Last night’s implosion against the Ottawa Senators was a condemnation of the current goaltending duo in St. Louis. And by taking a look back to how the Blues were knocked out of the playoffs last year, you’ll see they can’t afford to just push on with the current arrangement.
Last night, the St. Louis Blues headed into the third period of their game against the Ottawa Senators with a 3-1 lead and were outshooting their opponents 32-21. It was domination, as you’d expect, from one of the top contenders for the Stanley Cup.
But then it all came crashing down. Over about two-and-a-half minutes in the third period, the Senators fought all the way back to take the lead. They managed three goals on 10 shots in the last period of regulation. The Blues did tie it and sent it into overtime, but even though the Senators didn’t record a single shot in the extra frame, they still managed to come away with two points via the shootout.
It was an early-February, cross-conference game, but last night’s implosion was a condemnation of the current goaltending situation in St. Louis. There’s no doubting the Blues are in the upper-echelon of teams vying for the Stanley Cup. Heck, back in the pre-season, the group here at THN picked St. Louis to win it all in June. But when you get this close to the top, the difference between winning it all and becoming an also-ran can be one bad bounce or one bad goal. The San Jose Sharks have been on that brink for years.
Which begs the question: how much do you trust Jaroslav Halak and Brian Elliott to lead the way?
In last night’s game, the Blues had plenty of opportunities to win. They registered a season-high 50 shots, but went 0-for-7 on the man advantage. If the offense were even just a little bit better, the Blues would have come away with two points. In the end, though, the main reason for the disappointing result was that Robin Lehner outplayed Jaroslav Halak. That can’t happen to the Blues. Scoring will dry up to some degree at some point in the post-season and that’s where the goalie has to make a positive difference.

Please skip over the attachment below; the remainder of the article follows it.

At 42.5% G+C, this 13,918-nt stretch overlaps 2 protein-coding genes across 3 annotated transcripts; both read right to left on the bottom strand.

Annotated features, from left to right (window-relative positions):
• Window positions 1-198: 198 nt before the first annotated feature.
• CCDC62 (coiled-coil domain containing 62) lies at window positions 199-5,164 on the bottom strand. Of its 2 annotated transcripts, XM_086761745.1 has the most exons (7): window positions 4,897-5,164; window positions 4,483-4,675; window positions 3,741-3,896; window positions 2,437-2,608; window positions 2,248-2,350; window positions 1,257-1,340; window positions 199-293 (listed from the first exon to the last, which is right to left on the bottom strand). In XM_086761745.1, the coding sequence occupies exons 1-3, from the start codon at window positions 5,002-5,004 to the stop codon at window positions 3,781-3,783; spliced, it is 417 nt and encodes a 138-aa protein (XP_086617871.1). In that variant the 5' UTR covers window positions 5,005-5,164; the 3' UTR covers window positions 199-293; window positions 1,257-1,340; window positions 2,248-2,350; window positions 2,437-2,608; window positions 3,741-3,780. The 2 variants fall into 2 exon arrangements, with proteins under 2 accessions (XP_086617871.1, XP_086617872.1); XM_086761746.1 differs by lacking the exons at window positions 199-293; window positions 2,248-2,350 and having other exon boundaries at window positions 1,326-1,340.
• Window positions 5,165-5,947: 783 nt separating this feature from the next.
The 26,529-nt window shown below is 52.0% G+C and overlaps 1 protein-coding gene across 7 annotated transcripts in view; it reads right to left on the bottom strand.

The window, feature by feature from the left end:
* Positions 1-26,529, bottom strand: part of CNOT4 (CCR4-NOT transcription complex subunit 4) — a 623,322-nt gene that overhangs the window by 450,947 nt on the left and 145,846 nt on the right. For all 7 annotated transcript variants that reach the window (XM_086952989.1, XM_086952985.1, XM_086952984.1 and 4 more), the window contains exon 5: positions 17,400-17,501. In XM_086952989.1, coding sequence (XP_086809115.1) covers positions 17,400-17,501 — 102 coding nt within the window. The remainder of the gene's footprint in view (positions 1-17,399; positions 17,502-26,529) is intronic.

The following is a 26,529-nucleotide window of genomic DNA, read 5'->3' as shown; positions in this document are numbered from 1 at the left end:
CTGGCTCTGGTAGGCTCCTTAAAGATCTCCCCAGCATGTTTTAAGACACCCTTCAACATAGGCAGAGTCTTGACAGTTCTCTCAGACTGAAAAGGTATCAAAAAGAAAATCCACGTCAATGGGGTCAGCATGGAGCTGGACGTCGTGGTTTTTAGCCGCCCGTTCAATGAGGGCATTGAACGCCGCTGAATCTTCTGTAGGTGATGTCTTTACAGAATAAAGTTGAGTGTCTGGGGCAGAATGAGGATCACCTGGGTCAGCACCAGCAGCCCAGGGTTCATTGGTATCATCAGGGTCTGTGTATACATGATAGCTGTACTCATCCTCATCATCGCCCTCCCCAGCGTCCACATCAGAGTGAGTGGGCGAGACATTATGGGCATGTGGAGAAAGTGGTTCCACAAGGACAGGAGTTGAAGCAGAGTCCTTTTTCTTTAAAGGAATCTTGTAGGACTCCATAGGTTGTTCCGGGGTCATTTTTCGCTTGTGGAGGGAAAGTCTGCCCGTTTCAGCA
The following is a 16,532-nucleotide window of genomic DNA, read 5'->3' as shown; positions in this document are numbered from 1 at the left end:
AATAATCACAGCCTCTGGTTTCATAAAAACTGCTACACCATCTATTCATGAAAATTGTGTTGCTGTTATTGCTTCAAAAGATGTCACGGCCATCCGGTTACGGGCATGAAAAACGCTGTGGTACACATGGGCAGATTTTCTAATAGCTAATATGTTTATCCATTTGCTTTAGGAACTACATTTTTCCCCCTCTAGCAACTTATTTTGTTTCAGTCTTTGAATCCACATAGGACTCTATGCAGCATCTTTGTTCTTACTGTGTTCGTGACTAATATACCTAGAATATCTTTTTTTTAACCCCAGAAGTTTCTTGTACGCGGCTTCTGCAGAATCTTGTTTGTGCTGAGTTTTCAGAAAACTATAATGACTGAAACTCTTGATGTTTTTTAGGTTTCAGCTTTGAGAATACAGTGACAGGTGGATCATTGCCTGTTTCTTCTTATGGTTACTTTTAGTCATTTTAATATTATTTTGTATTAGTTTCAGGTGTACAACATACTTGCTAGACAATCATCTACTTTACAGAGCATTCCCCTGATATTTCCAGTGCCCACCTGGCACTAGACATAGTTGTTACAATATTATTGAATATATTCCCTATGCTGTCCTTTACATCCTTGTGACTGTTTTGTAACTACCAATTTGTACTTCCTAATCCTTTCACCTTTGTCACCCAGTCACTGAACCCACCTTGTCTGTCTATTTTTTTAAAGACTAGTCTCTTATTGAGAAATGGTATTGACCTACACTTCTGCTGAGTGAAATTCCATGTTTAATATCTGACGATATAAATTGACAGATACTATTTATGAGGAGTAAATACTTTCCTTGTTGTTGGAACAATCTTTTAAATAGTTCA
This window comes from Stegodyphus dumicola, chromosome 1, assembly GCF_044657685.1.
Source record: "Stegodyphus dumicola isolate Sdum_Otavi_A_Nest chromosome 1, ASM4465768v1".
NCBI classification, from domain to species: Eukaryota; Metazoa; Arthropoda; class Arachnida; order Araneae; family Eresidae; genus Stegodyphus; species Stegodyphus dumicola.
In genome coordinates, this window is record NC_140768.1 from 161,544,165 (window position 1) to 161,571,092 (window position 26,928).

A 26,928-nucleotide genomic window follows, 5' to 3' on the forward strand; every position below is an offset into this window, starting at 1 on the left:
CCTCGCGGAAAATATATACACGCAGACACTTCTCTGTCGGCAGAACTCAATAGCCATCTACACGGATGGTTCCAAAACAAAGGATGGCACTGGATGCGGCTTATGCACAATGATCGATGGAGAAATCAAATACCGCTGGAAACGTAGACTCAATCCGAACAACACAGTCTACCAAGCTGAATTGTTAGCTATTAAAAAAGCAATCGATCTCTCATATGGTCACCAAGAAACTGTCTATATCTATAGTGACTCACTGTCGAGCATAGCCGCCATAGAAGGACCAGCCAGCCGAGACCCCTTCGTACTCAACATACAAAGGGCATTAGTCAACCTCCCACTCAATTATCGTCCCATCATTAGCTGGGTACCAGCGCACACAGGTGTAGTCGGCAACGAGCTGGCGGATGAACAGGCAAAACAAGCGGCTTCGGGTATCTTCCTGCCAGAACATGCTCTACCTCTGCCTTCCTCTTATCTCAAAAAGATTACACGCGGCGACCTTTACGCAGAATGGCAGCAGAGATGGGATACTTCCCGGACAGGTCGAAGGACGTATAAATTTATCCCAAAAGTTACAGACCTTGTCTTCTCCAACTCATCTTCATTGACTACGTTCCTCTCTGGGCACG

Think back to last year’s first round playoff series between the Blues and Kings. Again, if the Blues offense – which was terrible – could have been even just a sliver better, they would have moved on to Round 2. It’s not as though the Kings were shooting out the lights either. Elliott was simply outplayed by Quick, who didn’t let in the soft goal at the wrong time. It’s a small difference with enormous ramifications.
It can mean being a champion or being a forgotten great.
Let’s look a little closer at that playoff round from last year. The series was tied 2-2 with Game 5 taking place in St. Louis and Game 6 in Los Angeles. Each game in that series ended in a one-goal differential and these were the final two game-winning goals for the Kings that sealed St. Louis’ fate.
Not exactly highlight goals.
Elliott wasn’t bad in the six-game series. He posted a 1.90 GAA and .919 SP, but those numbers mean nothing when soft goals get by you at crucial times. They are back-breakers the likes of which Jonathan Quick and, ahem, Ryan Miller don’t usually give up.
The window for the Blues to chase a championship is open, but it can close quickly and unexpectedly. Nothing is guaranteed at these heights. Who could have foreseen the once high-flying Capitals becoming the scratch and sniff team they are now, while Alex Ovechkin is still in his prime? A fall can be fast and a fall can be relentless.
So, the Blues have to seize the opportunity in front of them, even if it means acquiring a goalie in the final year of his contract with no assurance of keeping him beyond this run. Elliott and Halak are both eligible for UFA status this summer, as is a certain Buffalo Sabres goalie. Is it not worth it for the Blues to take whatever risk necessary to acquire Miller and put themselves in a similar contract situation as they already have with their current tandem? With Jake Allen also waiting in the wings, there’s even an insurance policy in place.
The Blues are loaded and a prime candidate to make a run in the Stanley Cup playoffs. Behind this team, Halak and Elliott are even capable of taking a run at the Chicago Blackhawks in the Central Division during the regular season.
But do you trust that duo to stand tall through a very difficult Western Conference in the playoffs?
I sure don’t. If I’m in the situation the Blues are, I go for the home run.
I aim for a more concrete answer between the pipes, because you never know what tomorrow will bring.